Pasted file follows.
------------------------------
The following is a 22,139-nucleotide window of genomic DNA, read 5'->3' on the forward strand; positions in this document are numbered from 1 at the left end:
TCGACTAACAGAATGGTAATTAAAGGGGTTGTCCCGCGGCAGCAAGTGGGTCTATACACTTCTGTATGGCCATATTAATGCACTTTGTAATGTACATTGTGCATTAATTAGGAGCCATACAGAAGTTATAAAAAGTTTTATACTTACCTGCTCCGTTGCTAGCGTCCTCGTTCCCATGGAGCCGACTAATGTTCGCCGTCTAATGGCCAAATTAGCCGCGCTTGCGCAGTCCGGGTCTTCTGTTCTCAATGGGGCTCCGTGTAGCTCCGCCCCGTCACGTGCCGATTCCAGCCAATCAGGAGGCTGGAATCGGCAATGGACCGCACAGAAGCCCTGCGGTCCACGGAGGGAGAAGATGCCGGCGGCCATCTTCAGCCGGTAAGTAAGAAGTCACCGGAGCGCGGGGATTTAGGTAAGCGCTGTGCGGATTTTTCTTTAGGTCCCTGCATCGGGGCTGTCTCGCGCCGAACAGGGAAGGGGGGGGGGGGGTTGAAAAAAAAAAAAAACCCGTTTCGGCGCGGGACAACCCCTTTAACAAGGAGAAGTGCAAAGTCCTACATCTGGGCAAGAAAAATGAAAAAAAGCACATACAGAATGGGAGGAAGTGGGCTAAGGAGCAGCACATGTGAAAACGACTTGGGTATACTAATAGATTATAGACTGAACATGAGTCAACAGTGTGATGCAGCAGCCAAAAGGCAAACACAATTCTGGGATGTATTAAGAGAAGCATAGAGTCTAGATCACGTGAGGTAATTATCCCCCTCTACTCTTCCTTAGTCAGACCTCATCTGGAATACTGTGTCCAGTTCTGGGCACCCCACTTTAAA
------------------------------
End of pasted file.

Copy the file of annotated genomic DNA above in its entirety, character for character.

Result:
The following is a 22,139-nucleotide window of genomic DNA, read 5'->3' on the forward strand; positions in this document are numbered from 1 at the left end:
TCGACTAACAGAATGGTAATTAAAGGGGTTGTCCCGCGGCAGCAAGTGGGTCTATACACTTCTGTATGGCCATATTAATGCACTTTGTAATGTACATTGTGCATTAATTAGGAGCCATACAGAAGTTATAAAAAGTTTTATACTTACCTGCTCCGTTGCTAGCGTCCTCGTTCCCATGGAGCCGACTAATGTTCGCCGTCTAATGGCCAAATTAGCCGCGCTTGCGCAGTCCGGGTCTTCTGTTCTCAATGGGGCTCCGTGTAGCTCCGCCCCGTCACGTGCCGATTCCAGCCAATCAGGAGGCTGGAATCGGCAATGGACCGCACAGAAGCCCTGCGGTCCACGGAGGGAGAAGATGCCGGCGGCCATCTTCAGCCGGTAAGTAAGAAGTCACCGGAGCGCGGGGATTTAGGTAAGCGCTGTGCGGATTTTTCTTTAGGTCCCTGCATCGGGGCTGTCTCGCGCCGAACAGGGAAGGGGGGGGGGGGGTTGAAAAAAAAAAAAAACCCGTTTCGGCGCGGGACAACCCCTTTAACAAGGAGAAGTGCAAAGTCCTACATCTGGGCAAGAAAAATGAAAAAAAGCACATACAGAATGGGAGGAAGTGGGCTAAGGAGCAGCACATGTGAAAACGACTTGGGTATACTAATAGATTATAGACTGAACATGAGTCAACAGTGTGATGCAGCAGCCAAAAGGCAAACACAATTCTGGGATGTATTAAGAGAAGCATAGAGTCTAGATCACGTGAGGTAATTATCCCCCTCTACTCTTCCTTAGTCAGACCTCATCTGGAATACTGTGTCCAGTTCTGGGCACCCCACTTTAAA